Old garage at 60 University Street
21 Elmwood Place (1912),
home of Robert W Moran, ASLA field agent
87 University Street (1922),
home of Jeptha Caris, accountant for
ASLA's American Issue Publishing Company
As I was taking photos, a man came out of one house to ask if I needed any help. When I said I was here for the historic district, he said, "Oh, yes, prohibition, this is it."

Our next stop in Westerville was the Inniswood Metro Gardens at 940 S Hempstead Road. Well-maintained gardens situated in a 123-acre nature preserve, it was once the 37-acre estate of the sisters Grace and Mary Innis, who donated their home and property to the Franklin County Metro Parks in 1972. Admission is free!
Inniswood Metro Gardens entrance
Rose Garden
Boardwalk Trail through a beech and maple forest
Herb Garden
Woodland Rock Garden
Innis House
Time for lunch at Yannis Greek Grill on Cleveland Avenue. Just a bit farther at 6040 Cleveland Avenue in Columbus, OH was the spinal column carved from a dead silver maple tree, appropriately located in front of the Columbus Chiropractic Center! Dr. David Ryan, a Columbus chiropractor, commissioned Jack Cantley to carve the spinal column with a chainsaw, and it is often decorated for the holidays. It also has a flashing red disc herniation!
Spinal Column carving
Now that we were in Columbus, OH, we went to the Ohio History Center at 800 E 17th Avenue, housed in a Brutalist architectural-style building of 1970, located at the state fairgrounds.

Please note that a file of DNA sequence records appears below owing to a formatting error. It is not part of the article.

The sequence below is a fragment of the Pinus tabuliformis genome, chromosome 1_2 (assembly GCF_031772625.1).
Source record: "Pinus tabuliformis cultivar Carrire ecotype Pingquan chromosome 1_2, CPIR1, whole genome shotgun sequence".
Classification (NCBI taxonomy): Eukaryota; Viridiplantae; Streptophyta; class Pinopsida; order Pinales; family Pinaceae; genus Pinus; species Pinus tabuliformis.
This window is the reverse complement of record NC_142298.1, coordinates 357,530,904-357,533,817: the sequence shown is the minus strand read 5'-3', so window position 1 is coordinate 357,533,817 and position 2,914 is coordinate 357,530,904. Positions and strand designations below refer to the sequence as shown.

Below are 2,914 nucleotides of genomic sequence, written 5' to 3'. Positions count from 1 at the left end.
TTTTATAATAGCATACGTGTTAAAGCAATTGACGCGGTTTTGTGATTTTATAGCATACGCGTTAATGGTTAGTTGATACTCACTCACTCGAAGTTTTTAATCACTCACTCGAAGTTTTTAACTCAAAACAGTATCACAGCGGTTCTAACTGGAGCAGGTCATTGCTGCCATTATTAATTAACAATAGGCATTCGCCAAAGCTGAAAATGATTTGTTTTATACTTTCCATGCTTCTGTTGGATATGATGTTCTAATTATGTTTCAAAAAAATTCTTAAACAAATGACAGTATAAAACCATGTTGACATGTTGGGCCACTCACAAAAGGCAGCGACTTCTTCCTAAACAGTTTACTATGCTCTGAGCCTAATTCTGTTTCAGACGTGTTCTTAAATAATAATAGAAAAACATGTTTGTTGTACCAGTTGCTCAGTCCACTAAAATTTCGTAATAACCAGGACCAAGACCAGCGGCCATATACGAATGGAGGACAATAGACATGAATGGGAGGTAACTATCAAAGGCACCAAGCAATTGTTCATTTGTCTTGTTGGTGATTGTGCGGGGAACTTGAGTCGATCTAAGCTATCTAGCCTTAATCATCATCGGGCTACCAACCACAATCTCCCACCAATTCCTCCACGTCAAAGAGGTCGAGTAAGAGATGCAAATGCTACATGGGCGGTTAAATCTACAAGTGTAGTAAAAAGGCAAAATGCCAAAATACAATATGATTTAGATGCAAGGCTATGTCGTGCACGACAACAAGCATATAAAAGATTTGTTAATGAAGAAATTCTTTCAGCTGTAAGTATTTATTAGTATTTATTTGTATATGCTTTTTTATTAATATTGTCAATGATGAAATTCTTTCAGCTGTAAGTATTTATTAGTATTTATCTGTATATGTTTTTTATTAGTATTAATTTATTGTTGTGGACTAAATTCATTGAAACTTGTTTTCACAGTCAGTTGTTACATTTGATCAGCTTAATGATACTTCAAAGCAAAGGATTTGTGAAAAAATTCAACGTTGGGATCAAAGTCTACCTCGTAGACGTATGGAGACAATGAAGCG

Ohio History Center
The exhibits on the ground floor were very nicely done, and renovations appear to be continuing. We saw the two-headed calf, born on a farm near Tipp City, who died shortly thereafter, and was preserved by a local taxidermist. It was kept by the Funderburg family until the 1970s, when it was donated to the museum.
Two-headed calf
We did not see the mummy, and it turns out the mummy will make its return on 9/11/2015, after having a comprehensive CT scan at Ohio State University.
An exhibit on the 1950s featured a prefabricated enameled steel Lustron home, developed during the housing shortage with the return of GIs from World War II, constructed at a plant in Columbus.
Thor Automagic clothes washer and dishwasher combo
A visit to the Ohio History Center includes the Ohio Village, a re-created 19th century village. We crossed a bowstring bridge made by the King Iron Bridge and Manufacturing Company of Cleveland in 1870. It was located over Sycamore Creek in Crawford County until 1986, then donated to the Ohio Village.
Ohio History Center and the King Bowstring Bridge
Street scene in Ohio Village
Village School House and outhouses
Back in the museum, we were to find out what was the tasty subject of the exhibit on the second floor.
White Castle exhibit
Although White Castle was founded, in 1921, in Wichita, KS, once the chain spread to New York, it was decided to centrally locate the headquarters in Columbus, OH, in 1934 or 1936. It is interesting that White Castle used the enameled steel technology to prefabricate their stores.
Next door at the Ohio State Fairgrounds is the big Northern Cardinal, state bird of Ohio.
Cardinal statue (1986, replacing the 1957 statue)
We made our way to the Ohio State University area to check into the Varsity Inn for the night.

Next: Roadside America Columbus, OH II.